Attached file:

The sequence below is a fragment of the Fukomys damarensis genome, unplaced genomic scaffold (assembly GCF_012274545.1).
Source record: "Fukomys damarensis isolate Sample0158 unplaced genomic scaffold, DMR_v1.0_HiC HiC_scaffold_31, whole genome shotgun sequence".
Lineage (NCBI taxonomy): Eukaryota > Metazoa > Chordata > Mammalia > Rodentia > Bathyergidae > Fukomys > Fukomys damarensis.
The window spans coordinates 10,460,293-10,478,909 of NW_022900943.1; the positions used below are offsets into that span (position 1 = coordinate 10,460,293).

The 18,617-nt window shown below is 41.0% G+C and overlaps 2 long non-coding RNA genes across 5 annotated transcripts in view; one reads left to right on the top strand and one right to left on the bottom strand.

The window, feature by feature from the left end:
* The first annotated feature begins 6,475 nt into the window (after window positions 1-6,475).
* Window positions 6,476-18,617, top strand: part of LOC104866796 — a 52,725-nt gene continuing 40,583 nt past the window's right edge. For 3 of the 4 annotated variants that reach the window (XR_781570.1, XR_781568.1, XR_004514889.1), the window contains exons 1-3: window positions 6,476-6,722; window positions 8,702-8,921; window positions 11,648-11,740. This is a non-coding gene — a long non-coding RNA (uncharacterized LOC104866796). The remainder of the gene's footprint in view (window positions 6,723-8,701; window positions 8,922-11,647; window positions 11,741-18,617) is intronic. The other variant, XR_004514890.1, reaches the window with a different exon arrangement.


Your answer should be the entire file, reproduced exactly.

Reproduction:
The sequence below is a fragment of the Fukomys damarensis genome, unplaced genomic scaffold (assembly GCF_012274545.1).
Source record: "Fukomys damarensis isolate Sample0158 unplaced genomic scaffold, DMR_v1.0_HiC HiC_scaffold_31, whole genome shotgun sequence".
Lineage (NCBI taxonomy): Eukaryota > Metazoa > Chordata > Mammalia > Rodentia > Bathyergidae > Fukomys > Fukomys damarensis.
The window spans coordinates 10,460,293-10,478,909 of NW_022900943.1; the positions used below are offsets into that span (position 1 = coordinate 10,460,293).

The 18,617-nt window shown below is 41.0% G+C and overlaps 2 long non-coding RNA genes across 5 annotated transcripts in view; one reads left to right on the top strand and one right to left on the bottom strand.

The window, feature by feature from the left end:
* The first annotated feature begins 6,475 nt into the window (after window positions 1-6,475).
* Window positions 6,476-18,617, top strand: part of LOC104866796 — a 52,725-nt gene continuing 40,583 nt past the window's right edge. For 3 of the 4 annotated variants that reach the window (XR_781570.1, XR_781568.1, XR_004514889.1), the window contains exons 1-3: window positions 6,476-6,722; window positions 8,702-8,921; window positions 11,648-11,740. This is a non-coding gene — a long non-coding RNA (uncharacterized LOC104866796). The remainder of the gene's footprint in view (window positions 6,723-8,701; window positions 8,922-11,647; window positions 11,741-18,617) is intronic. The other variant, XR_004514890.1, reaches the window with a different exon arrangement.